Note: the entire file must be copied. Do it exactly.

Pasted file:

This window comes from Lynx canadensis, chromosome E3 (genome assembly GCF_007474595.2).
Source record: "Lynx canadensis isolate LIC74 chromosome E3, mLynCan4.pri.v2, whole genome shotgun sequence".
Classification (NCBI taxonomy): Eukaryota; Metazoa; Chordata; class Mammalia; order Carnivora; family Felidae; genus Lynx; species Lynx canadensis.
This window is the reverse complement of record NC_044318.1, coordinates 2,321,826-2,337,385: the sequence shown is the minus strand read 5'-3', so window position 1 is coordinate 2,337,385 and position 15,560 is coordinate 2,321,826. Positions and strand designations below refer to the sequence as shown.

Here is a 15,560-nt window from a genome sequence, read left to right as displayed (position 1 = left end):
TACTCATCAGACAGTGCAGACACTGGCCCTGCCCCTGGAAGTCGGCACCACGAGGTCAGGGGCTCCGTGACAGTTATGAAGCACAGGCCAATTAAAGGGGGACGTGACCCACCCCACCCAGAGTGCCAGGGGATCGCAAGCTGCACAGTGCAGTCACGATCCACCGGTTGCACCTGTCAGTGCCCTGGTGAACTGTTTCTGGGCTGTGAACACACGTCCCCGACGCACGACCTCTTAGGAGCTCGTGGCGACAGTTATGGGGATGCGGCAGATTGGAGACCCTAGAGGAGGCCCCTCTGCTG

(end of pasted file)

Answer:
This window comes from Lynx canadensis, chromosome E3 (genome assembly GCF_007474595.2).
Source record: "Lynx canadensis isolate LIC74 chromosome E3, mLynCan4.pri.v2, whole genome shotgun sequence".
Classification (NCBI taxonomy): Eukaryota; Metazoa; Chordata; class Mammalia; order Carnivora; family Felidae; genus Lynx; species Lynx canadensis.
This window is the reverse complement of record NC_044318.1, coordinates 2,321,826-2,337,385: the sequence shown is the minus strand read 5'-3', so window position 1 is coordinate 2,337,385 and position 15,560 is coordinate 2,321,826. Positions and strand designations below refer to the sequence as shown.

Here is a 15,560-nt window from a genome sequence, read left to right as displayed (position 1 = left end):
TACTCATCAGACAGTGCAGACACTGGCCCTGCCCCTGGAAGTCGGCACCACGAGGTCAGGGGCTCCGTGACAGTTATGAAGCACAGGCCAATTAAAGGGGGACGTGACCCACCCCACCCAGAGTGCCAGGGGATCGCAAGCTGCACAGTGCAGTCACGATCCACCGGTTGCACCTGTCAGTGCCCTGGTGAACTGTTTCTGGGCTGTGAACACACGTCCCCGACGCACGACCTCTTAGGAGCTCGTGGCGACAGTTATGGGGATGCGGCAGATTGGAGACCCTAGAGGAGGCCCCTCTGCTG